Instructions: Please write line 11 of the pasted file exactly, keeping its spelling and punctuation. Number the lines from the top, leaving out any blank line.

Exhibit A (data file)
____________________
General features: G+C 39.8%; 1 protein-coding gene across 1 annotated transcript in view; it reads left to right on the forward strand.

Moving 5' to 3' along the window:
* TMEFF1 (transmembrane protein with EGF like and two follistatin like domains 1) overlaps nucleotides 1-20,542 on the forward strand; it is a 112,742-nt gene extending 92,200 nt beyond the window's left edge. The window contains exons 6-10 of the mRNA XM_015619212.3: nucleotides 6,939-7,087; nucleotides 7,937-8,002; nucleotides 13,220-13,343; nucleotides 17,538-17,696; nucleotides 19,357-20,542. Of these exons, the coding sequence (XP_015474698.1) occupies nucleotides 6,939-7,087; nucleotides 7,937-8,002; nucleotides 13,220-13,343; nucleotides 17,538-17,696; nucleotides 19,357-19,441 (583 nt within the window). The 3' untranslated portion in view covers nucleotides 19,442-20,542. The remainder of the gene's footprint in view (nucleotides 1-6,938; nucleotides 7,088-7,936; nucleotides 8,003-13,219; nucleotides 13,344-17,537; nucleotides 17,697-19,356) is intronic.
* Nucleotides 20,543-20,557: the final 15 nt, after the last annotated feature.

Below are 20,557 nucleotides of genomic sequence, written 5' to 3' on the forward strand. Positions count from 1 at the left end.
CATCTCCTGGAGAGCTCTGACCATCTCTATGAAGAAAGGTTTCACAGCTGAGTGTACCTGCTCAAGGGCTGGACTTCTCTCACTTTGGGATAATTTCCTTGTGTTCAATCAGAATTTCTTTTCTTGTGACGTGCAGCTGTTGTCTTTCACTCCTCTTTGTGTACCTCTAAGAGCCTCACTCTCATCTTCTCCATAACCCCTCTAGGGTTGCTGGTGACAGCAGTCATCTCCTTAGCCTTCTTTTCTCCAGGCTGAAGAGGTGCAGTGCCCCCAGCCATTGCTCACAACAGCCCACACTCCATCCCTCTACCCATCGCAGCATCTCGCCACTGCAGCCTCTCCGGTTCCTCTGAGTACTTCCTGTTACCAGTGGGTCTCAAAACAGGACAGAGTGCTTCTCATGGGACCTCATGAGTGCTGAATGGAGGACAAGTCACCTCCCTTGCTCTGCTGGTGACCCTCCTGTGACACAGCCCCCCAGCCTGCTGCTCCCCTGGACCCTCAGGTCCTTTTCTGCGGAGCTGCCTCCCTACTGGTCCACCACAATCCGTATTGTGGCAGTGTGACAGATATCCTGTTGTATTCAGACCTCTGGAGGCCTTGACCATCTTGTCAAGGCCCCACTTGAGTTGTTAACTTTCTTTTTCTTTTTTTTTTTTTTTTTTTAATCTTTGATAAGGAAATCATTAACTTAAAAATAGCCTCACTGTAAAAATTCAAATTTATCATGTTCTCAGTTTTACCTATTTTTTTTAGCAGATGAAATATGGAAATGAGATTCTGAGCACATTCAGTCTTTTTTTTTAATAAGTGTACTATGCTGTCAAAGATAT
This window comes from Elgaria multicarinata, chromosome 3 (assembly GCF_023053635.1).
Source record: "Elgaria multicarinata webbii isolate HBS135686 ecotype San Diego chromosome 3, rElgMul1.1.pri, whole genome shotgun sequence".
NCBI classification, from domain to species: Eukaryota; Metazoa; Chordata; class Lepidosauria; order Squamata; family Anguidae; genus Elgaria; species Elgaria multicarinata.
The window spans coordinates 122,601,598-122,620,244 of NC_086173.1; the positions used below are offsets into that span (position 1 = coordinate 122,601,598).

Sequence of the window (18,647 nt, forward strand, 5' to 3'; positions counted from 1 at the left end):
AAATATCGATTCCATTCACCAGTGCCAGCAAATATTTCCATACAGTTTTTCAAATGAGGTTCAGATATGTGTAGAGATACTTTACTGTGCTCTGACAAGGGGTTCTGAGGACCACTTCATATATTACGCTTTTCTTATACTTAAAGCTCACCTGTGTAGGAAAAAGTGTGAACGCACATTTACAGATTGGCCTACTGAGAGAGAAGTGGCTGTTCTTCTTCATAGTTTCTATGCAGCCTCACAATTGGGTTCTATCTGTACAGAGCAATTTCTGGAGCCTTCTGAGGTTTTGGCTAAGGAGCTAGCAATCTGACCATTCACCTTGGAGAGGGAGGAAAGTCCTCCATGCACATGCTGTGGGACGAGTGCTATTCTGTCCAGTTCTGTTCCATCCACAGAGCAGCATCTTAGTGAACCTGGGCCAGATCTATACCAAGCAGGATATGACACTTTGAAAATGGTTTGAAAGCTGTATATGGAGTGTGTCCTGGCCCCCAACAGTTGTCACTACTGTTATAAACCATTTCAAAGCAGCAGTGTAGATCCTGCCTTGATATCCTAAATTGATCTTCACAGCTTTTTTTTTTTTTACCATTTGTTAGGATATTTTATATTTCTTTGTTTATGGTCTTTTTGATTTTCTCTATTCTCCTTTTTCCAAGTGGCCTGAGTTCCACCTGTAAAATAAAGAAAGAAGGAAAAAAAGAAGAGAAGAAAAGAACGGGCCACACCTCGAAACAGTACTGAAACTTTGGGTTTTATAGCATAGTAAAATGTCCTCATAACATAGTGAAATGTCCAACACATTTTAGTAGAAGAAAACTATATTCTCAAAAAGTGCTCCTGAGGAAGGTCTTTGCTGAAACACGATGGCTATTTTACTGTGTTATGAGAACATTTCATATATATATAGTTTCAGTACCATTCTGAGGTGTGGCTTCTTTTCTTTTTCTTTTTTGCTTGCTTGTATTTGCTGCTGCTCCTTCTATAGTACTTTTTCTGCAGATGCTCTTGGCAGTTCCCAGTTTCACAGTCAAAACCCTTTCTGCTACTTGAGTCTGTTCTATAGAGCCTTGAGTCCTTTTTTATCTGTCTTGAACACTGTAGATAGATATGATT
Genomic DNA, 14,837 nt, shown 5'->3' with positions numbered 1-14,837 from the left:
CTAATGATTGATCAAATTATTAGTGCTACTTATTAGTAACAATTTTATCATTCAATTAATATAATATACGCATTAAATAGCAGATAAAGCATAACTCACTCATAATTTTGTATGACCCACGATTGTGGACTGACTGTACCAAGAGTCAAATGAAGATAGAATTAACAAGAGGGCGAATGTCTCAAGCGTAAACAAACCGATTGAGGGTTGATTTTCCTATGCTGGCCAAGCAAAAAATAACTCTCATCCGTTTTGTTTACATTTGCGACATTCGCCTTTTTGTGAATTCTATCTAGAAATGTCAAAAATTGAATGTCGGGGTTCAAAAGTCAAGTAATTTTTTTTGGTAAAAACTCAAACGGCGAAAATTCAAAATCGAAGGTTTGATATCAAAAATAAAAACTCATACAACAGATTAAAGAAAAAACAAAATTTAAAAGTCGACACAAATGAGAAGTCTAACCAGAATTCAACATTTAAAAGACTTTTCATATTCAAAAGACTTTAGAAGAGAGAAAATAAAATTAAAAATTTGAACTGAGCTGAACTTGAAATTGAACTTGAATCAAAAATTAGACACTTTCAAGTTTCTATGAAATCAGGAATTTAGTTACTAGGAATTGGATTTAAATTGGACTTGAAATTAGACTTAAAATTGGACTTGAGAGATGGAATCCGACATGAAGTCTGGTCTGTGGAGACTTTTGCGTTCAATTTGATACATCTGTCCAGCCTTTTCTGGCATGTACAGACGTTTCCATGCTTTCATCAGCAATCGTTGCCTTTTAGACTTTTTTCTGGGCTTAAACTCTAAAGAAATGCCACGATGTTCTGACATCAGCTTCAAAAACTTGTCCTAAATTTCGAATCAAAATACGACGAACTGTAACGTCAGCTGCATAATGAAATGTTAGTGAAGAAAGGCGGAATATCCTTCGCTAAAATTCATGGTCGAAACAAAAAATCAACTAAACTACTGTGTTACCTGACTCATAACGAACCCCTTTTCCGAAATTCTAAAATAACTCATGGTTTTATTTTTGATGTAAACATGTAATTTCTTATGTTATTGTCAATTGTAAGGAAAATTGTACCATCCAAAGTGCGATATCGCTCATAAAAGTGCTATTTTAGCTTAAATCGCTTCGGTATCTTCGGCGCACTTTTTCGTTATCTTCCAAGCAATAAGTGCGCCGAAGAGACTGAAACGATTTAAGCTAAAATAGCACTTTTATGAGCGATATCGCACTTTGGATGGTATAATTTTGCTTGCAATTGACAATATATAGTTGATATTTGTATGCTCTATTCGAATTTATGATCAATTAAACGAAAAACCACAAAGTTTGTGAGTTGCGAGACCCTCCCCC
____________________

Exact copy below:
Sequence of the window (18,647 nt, forward strand, 5' to 3'; positions counted from 1 at the left end):